Moshe Kagan was born in 1922 in Kremenets in Poland, immigrated to Israel in 1948, joined Kibbutz Shamir, and devoted himself to work at the sheep barn.
He participated in most of the exhibitions of The Israel Painters and Sculptors Association and The Association of Painters and Sculptors of the Kibbutz Haartzi.
He exhibited his art in dozens of solo exhibitions in Israel and abroad: in Tel Aviv (1962, 1976, 1968), in New York (1967), in Switzerland (1976), etc. His works are in private collections in Israel and abroad.
He won the Deborah Davidson Scholarship.
Moshe Kagan illustrated several books, including Haim Canaani’s book “Kibbutz Shamir in the War of Independence”.
He established an antiquities museum in his kibbutz.
The art of Moshe Kagan
“I am the most fortunate artist alive,” affirms the artist Moshe Kagan, whose life has taken him from the total destruction of his childhood home and family in Poland to the pastoral beauty of his life in Kibbutz Shamir at the foot of Mount Hermon.
The tension between the “there” of the Shoah, and the “here” of life in Israel is what lies at the base of Kagan’s art. The hours he spent as a shepherd with his flock of sheep in the Galilee hills moved him to draw the landscape set before him. These were his happiest hours. As a young boy he suffered from disease and hunger as a refugee in Russia, and later as a soldier in the Free Polish Army he witnessed the horrors of the Warsaw ghetto and the devastation of Berlin, discovering at the end of the war that his entire family was lost to him. His time in the hills, watching his sheep, was another world, a complete contrast to this former life.
Here: The watercolors
The dozens of watercolor landscapes of the Galilee, glowing with a kind of tender light, show moments of passing enchantment. These are the “here” of Kagan’s art. Here is Kibbutz Shamir, which became Kagan’s chance for a new beginning, with the freedom to wander in nature and to paint. The lucidity and the clarity of nature, as well as the shining white paper underneath the paint, together create the lyricism of his work.
Israeli artists whose style was labeled “abstract lyricism” are characterized by their watercolors of the Israeli landscape. This group, which includes Shtreichmann, Zaritsky, and Steimatzky, as well as the group known as “the walkers to the Kinneret” – Holzman, Avniel, Guttman – all painted in watercolor. “The tradition of abstract lyrical tends toward the aquarelle – a view out of the window toward the air and the light which calls for its unique qualities.”
Watercolor, the material itself and the way it is used, is most often identified with one of Kagan’s main subjects – the Kinneret. The relationship of the different natural elements – the mountains, the vegetation, and the water – can be compared to the relationship of the materials of the painting. There is the same search for air and light as material elements which appears in the central image of water in Kagan’s paintings, as the subject, and in the physical properties of the paint, as the material. This search for air and light, in both the physical and the metaphysical, is identified with the mystical/Romantic school of watercolor in. 19th-century English painting, and in the Chinese watercolors imbued with Buddhist and Taoist values.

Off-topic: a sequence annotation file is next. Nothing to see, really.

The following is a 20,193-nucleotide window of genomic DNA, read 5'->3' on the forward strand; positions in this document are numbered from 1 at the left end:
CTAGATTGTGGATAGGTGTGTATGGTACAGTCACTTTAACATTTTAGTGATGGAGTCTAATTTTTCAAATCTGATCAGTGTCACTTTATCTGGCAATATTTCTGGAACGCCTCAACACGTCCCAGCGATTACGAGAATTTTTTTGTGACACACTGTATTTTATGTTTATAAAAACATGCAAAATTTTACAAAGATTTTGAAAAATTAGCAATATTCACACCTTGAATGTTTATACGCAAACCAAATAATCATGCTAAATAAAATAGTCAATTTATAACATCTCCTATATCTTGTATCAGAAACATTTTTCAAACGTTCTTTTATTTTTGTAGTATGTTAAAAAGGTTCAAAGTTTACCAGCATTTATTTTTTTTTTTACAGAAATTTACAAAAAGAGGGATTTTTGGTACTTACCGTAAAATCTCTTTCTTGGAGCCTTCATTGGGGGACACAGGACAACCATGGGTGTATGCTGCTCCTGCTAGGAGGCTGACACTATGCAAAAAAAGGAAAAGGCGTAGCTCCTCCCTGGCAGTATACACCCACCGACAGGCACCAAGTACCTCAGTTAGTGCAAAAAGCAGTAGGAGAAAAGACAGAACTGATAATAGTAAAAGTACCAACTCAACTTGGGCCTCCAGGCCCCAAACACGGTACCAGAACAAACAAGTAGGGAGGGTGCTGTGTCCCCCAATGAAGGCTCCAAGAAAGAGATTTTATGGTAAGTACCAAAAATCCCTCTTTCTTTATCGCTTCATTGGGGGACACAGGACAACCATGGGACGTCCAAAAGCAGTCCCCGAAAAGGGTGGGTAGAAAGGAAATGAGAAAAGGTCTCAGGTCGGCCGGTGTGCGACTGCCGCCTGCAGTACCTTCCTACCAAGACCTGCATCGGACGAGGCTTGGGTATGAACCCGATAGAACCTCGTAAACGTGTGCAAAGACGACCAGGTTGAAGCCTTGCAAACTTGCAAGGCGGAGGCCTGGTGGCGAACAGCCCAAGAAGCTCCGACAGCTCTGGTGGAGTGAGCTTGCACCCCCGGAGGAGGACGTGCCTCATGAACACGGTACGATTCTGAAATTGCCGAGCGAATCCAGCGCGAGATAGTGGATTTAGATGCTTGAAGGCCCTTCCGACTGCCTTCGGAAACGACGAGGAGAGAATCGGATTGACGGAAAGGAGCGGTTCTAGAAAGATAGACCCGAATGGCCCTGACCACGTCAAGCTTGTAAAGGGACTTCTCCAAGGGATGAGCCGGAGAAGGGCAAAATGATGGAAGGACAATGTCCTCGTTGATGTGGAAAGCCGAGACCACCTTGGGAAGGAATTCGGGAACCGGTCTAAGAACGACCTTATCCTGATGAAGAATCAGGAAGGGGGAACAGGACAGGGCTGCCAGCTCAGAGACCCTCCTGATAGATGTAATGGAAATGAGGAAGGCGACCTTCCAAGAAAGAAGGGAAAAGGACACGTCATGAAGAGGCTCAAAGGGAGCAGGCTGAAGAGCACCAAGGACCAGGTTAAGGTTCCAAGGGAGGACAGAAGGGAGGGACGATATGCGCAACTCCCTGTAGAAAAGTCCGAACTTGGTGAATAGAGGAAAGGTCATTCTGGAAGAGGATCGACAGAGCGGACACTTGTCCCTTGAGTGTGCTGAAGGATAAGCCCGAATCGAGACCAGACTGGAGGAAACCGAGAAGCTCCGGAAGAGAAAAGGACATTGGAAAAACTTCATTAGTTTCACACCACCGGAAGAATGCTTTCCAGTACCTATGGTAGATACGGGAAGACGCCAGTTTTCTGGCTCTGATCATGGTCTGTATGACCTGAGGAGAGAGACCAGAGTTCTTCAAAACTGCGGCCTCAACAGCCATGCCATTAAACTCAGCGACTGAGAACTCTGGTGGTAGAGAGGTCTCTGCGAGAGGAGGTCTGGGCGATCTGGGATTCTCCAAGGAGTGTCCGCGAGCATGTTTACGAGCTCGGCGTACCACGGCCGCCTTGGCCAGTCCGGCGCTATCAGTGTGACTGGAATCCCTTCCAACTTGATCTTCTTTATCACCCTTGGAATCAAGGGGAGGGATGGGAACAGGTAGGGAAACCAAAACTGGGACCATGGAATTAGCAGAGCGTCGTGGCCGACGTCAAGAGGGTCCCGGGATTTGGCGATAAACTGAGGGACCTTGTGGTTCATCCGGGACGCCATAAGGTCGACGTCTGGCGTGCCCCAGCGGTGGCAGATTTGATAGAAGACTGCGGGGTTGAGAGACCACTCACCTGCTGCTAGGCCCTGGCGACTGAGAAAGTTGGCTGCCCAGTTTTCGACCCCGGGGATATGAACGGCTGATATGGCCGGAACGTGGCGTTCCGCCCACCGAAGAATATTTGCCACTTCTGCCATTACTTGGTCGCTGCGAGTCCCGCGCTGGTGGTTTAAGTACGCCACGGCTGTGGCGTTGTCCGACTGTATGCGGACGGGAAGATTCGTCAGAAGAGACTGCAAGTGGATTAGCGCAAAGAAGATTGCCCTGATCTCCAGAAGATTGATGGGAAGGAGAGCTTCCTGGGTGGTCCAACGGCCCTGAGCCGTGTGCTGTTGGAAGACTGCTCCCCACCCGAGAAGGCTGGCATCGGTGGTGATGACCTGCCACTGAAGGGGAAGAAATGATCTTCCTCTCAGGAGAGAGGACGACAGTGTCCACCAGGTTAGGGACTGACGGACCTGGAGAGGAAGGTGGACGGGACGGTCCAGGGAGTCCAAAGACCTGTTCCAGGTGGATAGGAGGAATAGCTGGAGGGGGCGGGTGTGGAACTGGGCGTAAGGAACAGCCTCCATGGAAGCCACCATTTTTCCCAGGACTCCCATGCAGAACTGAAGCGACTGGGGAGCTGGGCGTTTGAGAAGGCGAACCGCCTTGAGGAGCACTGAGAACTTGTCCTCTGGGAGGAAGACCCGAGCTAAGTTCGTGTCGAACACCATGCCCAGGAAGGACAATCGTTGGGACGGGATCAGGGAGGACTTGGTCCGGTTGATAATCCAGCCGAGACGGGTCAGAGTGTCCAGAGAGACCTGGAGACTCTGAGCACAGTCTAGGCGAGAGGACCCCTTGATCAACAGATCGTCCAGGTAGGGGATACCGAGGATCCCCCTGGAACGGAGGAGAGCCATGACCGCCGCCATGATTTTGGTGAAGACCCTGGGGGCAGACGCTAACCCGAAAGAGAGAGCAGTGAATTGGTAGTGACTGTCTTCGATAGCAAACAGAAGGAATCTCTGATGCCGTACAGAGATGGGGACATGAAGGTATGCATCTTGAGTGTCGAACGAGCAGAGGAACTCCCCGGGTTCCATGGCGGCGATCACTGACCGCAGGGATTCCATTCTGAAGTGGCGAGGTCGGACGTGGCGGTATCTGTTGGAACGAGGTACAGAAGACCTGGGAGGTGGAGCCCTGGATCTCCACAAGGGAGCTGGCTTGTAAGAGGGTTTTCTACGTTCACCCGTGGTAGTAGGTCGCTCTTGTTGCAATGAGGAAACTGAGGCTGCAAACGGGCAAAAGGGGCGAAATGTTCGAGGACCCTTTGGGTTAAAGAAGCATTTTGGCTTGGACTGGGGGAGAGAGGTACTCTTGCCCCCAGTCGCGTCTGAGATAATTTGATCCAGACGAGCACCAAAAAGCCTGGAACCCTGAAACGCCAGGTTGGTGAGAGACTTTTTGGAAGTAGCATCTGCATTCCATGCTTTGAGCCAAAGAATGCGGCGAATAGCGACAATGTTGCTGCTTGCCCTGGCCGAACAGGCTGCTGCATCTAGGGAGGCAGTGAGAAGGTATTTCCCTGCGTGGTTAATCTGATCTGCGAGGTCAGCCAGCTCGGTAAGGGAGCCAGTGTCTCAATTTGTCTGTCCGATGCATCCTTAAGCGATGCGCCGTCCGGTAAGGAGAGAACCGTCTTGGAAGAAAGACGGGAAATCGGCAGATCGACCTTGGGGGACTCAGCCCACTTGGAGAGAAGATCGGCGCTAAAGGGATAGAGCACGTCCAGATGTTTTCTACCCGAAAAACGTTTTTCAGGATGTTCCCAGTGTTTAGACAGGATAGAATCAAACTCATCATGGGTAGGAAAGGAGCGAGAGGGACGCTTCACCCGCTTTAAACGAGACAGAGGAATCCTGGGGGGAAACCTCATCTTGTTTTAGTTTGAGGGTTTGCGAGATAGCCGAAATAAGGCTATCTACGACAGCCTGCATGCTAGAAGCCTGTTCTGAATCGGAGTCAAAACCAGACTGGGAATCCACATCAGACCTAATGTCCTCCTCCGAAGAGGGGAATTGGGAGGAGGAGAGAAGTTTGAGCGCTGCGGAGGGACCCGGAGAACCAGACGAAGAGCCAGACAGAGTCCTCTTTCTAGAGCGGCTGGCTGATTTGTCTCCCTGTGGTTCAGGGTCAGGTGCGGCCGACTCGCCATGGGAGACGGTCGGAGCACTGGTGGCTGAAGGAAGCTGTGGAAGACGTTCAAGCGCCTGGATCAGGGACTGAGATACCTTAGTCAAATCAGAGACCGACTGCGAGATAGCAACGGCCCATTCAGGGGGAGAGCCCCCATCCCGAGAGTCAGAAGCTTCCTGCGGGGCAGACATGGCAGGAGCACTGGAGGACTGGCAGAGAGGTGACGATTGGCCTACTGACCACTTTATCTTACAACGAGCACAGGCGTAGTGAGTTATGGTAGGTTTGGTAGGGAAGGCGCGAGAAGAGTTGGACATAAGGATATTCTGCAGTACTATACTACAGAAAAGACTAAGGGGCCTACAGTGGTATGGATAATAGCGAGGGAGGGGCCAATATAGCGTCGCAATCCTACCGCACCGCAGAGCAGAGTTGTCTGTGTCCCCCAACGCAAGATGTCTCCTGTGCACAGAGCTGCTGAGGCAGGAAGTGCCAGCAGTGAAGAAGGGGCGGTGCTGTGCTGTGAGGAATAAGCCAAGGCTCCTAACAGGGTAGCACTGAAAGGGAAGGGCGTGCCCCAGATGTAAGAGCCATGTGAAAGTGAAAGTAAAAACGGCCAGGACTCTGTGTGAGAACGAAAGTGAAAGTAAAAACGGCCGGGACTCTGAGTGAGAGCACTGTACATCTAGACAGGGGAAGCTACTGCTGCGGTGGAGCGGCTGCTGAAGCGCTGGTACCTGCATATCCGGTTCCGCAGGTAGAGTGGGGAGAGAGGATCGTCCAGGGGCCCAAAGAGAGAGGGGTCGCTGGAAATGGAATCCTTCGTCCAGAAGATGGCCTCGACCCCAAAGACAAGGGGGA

English Romantic watercolors expressed through their technique “lyrical intuition” or “mystical communication”, while the Chinese viewed the technique as expressing the supreme importance of water as “the most sublime force of life, giving sustenance without effort, flowing in places that humans rejected, thus showing its similarity to the Tao.”
Water as the source of life and rebirth is present at the center of most of Kagan’s watercolors. Kagan’s technique allows light and air to express his own rebirth, creating an unmediated connection between the artist and nature. His technique of working on wet paper allows the water to flow spontaneously, combining action with inaction, simplicity with complexity, in exactly the same way as the Tao: “Look – you can’t see, since it’s beyond shape; listen – you can’t hear, it’s beyond sound; reach out – you can’t catch it, it’s beyond form; experience without action, work without doing, see simplicity in complexity, achieve greatness in the small things.”
The qualities of water – transparency, lack of defined boundaries, serenity – appealed to the Taoist as indicative of moral qualities: gentleness, complacency, frugality, lack of ego. This explains the lack of human figures in Chinese painting; in Kagan’s watercolors as well, the human figure seldom appears. When it does appear, it is as an expression of the merging of the artist with nature, a renunciation of the artist’s ego.
There: Illustrations of pain and loss
The artist’s occupation with “there” began only in 1967. Until then, Kagan produced only landscapes, based on direct observation or on memory. The Six Day War, however, opened a floodgate of memory and pain in the artist, and he produced a large body of work based on his memory of life “there”, which he defined as “problem-solving paintings”.
These are compressed sketches done with a black Rapidograph pen on white paper. Each sketch tells a specific story, whether of an historical incident or of a personal memory. This body of work is completely different from his watercolors and landscapes; they contain human figures and are full of memory and pain.
The style of these works suggests engraving: a collection of meshed lines make up the figure, whether human, animal, or material. The forms are defined and the sketch tells a story. Galia Bar-Or, in her study of Holocaust survivors who attempted to work through their memories by illustrating them, argues that the detachment from the personal story created a detachment in Israeli society, and the story-telling is a way to renew the connection between experience and reality. “The story is like seeds stored in airless pyramids for thousands of years.” If the watercolors are depictions of “light and air”, these are pictures of “darkness and pain”. Here Kagan confronts the horrors of the past and tries to come to grips with the pain. These pictures deal with the loss of Polish communities in the Holocaust (“Warsaw Ghetto – Tefillin”; “Shoah”); the experience of general and personal pain – loss of his son in a traffic accident, death of a soldier in war, death of a bird in the window (“Portrait”; “Requiem 1”; “Requiem 2”; “Pigeon Injured by a Shell”; “Traffic Accident”; “The Crucified”); protest and criticism of the Catholic Church during the Holocaust (“The Sick Tree”); Stalin and his machinery of death (“Stalin, Architect of Socialism”); and the terrors of war in Israel (“Children’s Kindergarten”; “Shelter”).